Review: Sankalp imports dosas to Decatur

The opening page of the large, leather-bound menu at Sankalp in Decatur has a note titled, in all caps, “CERTIFICATION.” It isn’t, as you might guess, some kind of restaurant license or Zagat honor, the usual sort of certifications that restaurants tend to hang on the walls, but a note from the Guinness Book of World Records explaining that the Sankalp restaurant chain made a 25-foot-long dosa in 1997, the largest dosa in the world. Just after that is an addendum explaining that, in 2006, Sankalp beat its own world record by making a 30-foot-long dosa. This is fair warning, I think. Sankalp is a restaurant that is all about really big bread.

Let’s step back for a minute. You probably have never heard of Sankalp, which opened a few months ago in an old building tucked between a used-car lot and a liquor store on Lawrenceville Highway, and I’m telling you it won a goofy world record 20 years ago. In India, Sankalp is a big deal, a chain with more than 150 locations and such a large operation that they’ve moved into selling packaged food mixes at grocery stores. This location in Decatur is only its second in the U.S., though it has already expanded to several locations in Australia and Dubai.

The other thing you might be wondering about: dosa. This Indian flatbread is perhaps one of the most common foods served across the Indian subcontinent, but it has never become quite as common and familiar as, say, naan bread in North America. So, if you’ve never had dosa, imagine this: a rice and lentil flour flatbread as thin as a crepe and as large as a serving platter, golden brown and slick, about as sturdy as a griddled flour tortilla. If your taste buds are starting to tingle, I’d say it is time to get in your car and start driving to Sankalp.

Every meal here begins not with dosa, but a complimentary serving of a different large, thin bread. Your server will casually drop it off after you order, a roti from the kitchen with a little ramekin of creamy sauce to drizzle on top. This is no average roti, it is fried crisp and super thin, roughly the size and shape of a salad bowl, and seasoned with an addictive, mildly spicy masala seasoning that almost guarantees it won’t last long on your table. I’ve never had anything exactly like it, and it isn’t listed on the menu, though I have been able to gather it is a specialty called karari rumali roti. On the other hand, if you broke up this round shape into bite-size triangles and told me it was the new masala flavor of Doritos, I would believe you.

Which brings us to the meat of the matter: Sankalp is a vegetarian restaurant, so you won’t be having any. Yet, that fact matters little at Sankalp. Maybe that’s because the preponderance of breads at Sankalp virtually ensures no one can go hungry or the fact that the hunks of salty, firm paneer tossed in Sankalp’s curries are more satisfying than the stringy chicken or lamb that would otherwise tend to end up in those dishes. Or maybe that the menu is so long and varied that you’ll end up with a diversity of dishes that seem to just happen to not include meat. In any case, you won’t miss it.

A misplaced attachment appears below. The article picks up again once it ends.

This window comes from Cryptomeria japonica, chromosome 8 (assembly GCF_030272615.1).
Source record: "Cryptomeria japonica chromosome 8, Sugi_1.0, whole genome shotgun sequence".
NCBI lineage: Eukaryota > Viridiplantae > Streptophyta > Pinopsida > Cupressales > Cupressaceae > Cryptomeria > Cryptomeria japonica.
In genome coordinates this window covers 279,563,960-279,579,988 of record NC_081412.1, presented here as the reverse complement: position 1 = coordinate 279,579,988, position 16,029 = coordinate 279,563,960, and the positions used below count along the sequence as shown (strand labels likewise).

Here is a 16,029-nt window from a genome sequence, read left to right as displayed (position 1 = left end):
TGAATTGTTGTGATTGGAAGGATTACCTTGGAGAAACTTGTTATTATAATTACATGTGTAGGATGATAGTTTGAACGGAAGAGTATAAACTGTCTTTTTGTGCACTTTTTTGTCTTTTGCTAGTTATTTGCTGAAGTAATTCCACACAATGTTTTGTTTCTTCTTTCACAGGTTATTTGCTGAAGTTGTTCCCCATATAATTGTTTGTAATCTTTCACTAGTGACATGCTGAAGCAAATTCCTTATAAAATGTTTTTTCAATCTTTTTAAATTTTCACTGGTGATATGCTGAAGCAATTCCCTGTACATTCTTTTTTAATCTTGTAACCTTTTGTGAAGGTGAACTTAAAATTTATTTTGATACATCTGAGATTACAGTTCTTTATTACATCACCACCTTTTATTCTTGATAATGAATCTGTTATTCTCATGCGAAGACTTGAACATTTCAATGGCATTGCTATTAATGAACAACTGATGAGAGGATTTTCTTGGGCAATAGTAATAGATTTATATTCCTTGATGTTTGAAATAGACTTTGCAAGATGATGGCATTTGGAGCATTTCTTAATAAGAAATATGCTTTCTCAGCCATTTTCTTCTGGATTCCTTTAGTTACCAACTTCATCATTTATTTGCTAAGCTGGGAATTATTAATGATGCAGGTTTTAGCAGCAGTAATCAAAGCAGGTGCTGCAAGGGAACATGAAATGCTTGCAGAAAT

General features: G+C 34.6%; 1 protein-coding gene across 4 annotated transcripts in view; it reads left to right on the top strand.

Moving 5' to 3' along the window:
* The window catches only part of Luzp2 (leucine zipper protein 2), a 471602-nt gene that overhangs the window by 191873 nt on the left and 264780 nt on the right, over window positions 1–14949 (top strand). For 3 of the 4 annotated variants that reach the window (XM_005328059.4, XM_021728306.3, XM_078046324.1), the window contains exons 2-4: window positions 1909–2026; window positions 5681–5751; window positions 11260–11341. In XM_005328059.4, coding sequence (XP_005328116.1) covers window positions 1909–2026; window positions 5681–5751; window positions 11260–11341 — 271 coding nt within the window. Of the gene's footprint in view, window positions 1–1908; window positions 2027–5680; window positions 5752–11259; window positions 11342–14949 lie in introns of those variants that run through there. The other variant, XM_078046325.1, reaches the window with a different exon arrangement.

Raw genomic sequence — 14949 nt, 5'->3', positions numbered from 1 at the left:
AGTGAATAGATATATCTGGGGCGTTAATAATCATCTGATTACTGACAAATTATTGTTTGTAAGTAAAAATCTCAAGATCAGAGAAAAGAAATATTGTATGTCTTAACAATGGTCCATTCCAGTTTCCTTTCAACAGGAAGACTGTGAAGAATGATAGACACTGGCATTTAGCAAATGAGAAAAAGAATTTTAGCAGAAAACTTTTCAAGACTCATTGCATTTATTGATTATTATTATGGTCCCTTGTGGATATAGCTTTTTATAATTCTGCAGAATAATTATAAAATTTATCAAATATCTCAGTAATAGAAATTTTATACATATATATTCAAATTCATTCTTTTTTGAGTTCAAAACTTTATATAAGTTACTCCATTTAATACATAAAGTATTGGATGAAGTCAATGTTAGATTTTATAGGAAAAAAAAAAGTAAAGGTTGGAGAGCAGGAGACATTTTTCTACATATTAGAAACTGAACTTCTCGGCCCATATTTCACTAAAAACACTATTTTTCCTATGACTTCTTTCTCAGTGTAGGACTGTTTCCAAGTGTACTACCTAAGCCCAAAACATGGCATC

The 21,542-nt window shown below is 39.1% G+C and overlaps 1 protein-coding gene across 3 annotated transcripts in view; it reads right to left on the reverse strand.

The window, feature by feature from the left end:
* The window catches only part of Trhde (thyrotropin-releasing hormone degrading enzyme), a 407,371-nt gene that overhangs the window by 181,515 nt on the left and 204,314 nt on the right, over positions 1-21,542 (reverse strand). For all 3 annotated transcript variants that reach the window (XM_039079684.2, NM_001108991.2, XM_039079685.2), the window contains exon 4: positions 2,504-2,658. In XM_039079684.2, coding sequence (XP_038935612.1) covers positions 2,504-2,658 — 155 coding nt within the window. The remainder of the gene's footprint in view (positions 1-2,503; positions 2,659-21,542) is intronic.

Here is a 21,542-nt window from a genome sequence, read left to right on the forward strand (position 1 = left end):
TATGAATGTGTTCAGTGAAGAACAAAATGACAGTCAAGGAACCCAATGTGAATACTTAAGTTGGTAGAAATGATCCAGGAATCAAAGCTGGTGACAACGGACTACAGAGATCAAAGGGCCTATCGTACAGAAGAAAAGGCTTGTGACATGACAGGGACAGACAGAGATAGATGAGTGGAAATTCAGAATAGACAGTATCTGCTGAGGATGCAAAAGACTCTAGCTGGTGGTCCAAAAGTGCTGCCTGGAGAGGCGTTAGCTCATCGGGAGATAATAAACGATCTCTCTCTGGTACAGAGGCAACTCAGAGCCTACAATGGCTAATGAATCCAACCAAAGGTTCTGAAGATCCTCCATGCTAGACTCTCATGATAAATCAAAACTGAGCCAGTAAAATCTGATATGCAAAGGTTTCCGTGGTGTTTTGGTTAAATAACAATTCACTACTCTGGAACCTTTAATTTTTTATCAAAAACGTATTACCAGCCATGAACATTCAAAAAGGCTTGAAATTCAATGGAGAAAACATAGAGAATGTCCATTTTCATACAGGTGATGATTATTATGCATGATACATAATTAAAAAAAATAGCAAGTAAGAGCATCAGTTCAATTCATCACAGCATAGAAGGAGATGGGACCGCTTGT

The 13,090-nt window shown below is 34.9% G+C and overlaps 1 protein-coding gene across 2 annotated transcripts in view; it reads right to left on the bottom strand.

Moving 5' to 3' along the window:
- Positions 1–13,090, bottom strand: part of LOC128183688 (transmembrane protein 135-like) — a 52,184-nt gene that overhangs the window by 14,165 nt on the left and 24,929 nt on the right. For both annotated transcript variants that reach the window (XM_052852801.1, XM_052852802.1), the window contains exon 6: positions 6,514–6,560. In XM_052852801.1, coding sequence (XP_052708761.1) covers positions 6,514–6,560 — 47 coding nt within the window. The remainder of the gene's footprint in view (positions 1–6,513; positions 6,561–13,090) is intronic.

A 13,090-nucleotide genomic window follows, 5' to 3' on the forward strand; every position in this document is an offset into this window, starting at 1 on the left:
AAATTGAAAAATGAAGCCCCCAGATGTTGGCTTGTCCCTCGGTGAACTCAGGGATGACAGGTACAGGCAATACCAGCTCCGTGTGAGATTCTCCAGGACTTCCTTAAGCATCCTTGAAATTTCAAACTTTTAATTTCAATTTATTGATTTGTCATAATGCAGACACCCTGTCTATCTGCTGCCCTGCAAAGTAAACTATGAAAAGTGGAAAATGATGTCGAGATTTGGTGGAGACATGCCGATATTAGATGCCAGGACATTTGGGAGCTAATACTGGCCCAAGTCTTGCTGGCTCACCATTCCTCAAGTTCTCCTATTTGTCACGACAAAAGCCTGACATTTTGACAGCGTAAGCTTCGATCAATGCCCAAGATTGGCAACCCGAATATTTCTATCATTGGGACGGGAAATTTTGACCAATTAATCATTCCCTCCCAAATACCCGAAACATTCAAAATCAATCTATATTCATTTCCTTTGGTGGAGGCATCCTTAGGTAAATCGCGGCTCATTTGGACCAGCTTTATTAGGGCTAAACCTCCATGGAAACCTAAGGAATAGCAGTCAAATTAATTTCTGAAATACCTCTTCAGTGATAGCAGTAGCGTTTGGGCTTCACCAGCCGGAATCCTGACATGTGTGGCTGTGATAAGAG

One way to start is the Telangana aloo, a bright bowl of soft wedge potatoes tossed in a mustard seed flecked brown curry. It comes with a little bowl of coconut chutney that adds a creamy touch to the flavor. Or you try the “bar-be-cue sizzler” platter, which let me assure you has absolutely nothing to do with American barbecue, but offers a nice spread of yogurt-drenched cauliflower, hunks of paneer, cheese-stuffed potatoes, and fried spinach patties stuffed with cashews.

But really you’re just killing time before the breads. The dosas, which come in a variety of preparations, are the main event here. My favorite is the potato stuffing, which comes flecked with curry leaves and proves to be a satisfying palette for the colorful chutneys available here. Sankalp offers other styles, though, including a cheese- and corn-stuffed dosa, folded flat and fried to an extra crisp. It is almost exactly like an Indian quesadilla.

There is, of course, naan served here, a pretty good, thin charred rendition. It’ll make a fine pair with the tikka masala, which is a fine, mild curry even when requested as extra hot, but don’t miss the basmati rice that comes with it, though, which is as long grain and flawlessly cooked as basmati gets.

In general, though, I’d suggest avoiding those more familiar dishes to explore the expansive options, many unusual for here, that Sankalp offers. You might consider a dish of idli, tender steamed rice cakes perfect for soaking Sankalp’s spiciest chutney.

Of all the dishes that were new to me here, only the uthappam fell flat. It is a thicker pancake than a dosa, with onions and tomatoes cooked right into the dough, but both times I ordered it, neither the bland flavor nor the chewy dough appealed much.

What I’ll be coming back for, though, is that crisp roti and the satisfying, massive dosas that nearly cover the table here. More than anything, Sankalp delivers on the bread. It doesn’t surprise me they have the world record to prove it.

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